How Much Of This Is Legitimate?
There has always been a tendency for people to dehumanize their opponents in war. Statements like "They are not like us, they don't care if they die" should be greeted with suspicion, especially if you don't recall hearing anything like that before the shooting started.
This is not to say that such statements aren't sometimes true, of course, but due diligence suggests a little extra skepticism should be applied in times of war.
Given that, I wonder if anyone would care to challenge the following description of Pashtun culture I've excerpted from http://www.nationalreview.com/contributors/kurtz110501.shtml, much which was itself excerpted from a book called Generosity and jealousy : the Swat Pukhtun of northern Pakistan by Charles Lindholm. I don't know the first thing about either the Pashtun or about Mr. Lindolm, but if these assertions go unchallenged they certainly form a large part of my opinion of these people.
The Taliban are Pashtuns, and Pashtuns — the dominant ethnic group in Afghanistan — are not like us. [...] Like the Spartans, the Pashtun are trained as warriors from birth. [...] A Pashtun boy is actively encouraged to respond to the harshness of his world by himself becoming violent, deceitful, and cruel.
The Pashtun unhesitatingly beat their children — slapping them hard across the face simply for stumbling or bumping into something. For coming home late, spilling tea, or for almost any other reason, a Pashtun child may find himself tied up and hung from the rafters of the house. Not only do adults see nothing wrong with publicly beating a child, they freely show pleasure in doing so. Children are encouraged to beat each other as well. Lindholm gives the example of a six-year-old girl who spilled a bowl of curd. Her father punished her by making her do deep-knee bends while holding her ears until she collapsed. "He then asked her elder siblings to kick her, which they did with gusto." The story itself was told to Lindholm with pride and glee, much as are stories of Pashtun wife beating (and by the way, Pashtun wives give almost as good as they get).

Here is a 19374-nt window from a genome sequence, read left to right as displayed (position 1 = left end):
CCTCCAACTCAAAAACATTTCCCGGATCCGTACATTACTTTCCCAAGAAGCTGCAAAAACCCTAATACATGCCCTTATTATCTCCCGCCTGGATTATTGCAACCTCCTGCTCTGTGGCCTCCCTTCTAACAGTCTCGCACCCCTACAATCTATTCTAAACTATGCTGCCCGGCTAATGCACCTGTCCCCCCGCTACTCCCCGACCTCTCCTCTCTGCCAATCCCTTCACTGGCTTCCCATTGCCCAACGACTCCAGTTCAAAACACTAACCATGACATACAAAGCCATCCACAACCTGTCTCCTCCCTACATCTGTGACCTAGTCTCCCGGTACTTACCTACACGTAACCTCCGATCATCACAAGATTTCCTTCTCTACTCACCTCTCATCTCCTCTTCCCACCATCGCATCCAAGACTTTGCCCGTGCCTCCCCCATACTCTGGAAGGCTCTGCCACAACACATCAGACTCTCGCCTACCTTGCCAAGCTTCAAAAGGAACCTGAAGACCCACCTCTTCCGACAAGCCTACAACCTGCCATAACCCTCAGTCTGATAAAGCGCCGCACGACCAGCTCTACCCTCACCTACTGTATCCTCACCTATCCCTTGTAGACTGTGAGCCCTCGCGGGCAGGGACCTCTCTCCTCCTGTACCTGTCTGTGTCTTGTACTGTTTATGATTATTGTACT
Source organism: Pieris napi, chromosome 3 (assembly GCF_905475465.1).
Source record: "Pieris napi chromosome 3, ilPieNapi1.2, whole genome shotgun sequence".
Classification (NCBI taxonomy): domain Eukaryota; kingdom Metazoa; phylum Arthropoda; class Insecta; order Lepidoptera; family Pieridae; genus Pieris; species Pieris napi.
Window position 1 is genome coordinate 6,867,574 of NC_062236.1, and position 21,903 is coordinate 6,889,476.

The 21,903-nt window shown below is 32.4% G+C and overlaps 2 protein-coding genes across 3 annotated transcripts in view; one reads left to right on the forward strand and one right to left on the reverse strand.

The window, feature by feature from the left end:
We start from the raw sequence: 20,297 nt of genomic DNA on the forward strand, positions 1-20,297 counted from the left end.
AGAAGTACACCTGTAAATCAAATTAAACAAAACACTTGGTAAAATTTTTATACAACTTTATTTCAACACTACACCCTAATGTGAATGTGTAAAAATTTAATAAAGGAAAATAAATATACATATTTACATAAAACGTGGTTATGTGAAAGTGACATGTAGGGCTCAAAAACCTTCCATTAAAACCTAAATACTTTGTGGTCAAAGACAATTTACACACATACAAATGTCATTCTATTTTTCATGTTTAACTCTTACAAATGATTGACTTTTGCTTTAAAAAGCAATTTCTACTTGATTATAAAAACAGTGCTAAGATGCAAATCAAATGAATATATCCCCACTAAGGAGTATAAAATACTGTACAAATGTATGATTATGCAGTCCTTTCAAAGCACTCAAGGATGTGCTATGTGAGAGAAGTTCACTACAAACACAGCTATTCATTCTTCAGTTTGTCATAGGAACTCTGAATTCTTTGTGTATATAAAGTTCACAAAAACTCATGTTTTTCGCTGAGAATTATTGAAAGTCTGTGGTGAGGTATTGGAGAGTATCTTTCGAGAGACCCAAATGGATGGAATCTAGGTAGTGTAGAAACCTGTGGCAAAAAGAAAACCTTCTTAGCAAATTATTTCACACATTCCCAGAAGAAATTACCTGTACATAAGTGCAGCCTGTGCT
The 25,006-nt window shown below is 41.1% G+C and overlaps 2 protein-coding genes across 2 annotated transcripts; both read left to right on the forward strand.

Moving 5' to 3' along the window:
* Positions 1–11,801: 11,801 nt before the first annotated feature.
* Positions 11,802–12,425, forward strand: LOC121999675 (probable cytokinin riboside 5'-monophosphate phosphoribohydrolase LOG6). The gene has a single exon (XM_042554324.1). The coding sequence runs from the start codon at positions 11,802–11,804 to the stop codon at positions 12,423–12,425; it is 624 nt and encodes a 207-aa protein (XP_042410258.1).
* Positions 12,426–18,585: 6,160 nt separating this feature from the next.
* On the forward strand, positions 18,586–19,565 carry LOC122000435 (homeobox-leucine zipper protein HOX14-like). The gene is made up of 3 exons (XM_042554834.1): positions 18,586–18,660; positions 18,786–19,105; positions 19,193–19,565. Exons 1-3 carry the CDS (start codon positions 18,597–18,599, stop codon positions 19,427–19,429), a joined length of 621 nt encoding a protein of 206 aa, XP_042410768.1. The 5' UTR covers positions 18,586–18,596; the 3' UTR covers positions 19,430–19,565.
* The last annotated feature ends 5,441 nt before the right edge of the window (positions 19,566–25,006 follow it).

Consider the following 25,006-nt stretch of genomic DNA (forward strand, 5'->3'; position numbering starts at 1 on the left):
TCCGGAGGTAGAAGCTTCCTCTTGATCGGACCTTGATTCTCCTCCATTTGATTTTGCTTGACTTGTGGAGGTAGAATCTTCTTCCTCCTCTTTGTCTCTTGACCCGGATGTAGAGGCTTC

It might seem odd to mete out such severe punishments for stumbling or for dropping some food. But Pashtuns don't [punish] behaviors that might disturb an American — stealing from outsiders, lying, or fighting. On the contrary, a boy who steals a toy from his uncle's house might find his own father helping him to pull off the theft. For the Pashtun, the world is filled with deceit, and one must learn to fend for oneself, with only immediate family immune from betrayal (and sometimes not even them). What is odious to a Pashtun is not theft, or lying, or fighting, but weakness, carelessness, and clumsiness — anything which diminishes an individual's power and self-command.
Boys roam in groups in which they constantly jockey for power and learn to fight. A boy running to his family when he's been beaten by a playmate may be beaten again by his father for his weakness. Mothers make no effort to see that playthings are shared. On the contrary, the stronger children will be encouraged to take from the weaker. Siblings regularly betray each other's misdeeds to their parents and are rewarded by being allowed to beat the miscreant. Children lie and pass blame without qualm. "Survival of the fittest," says Lindholm.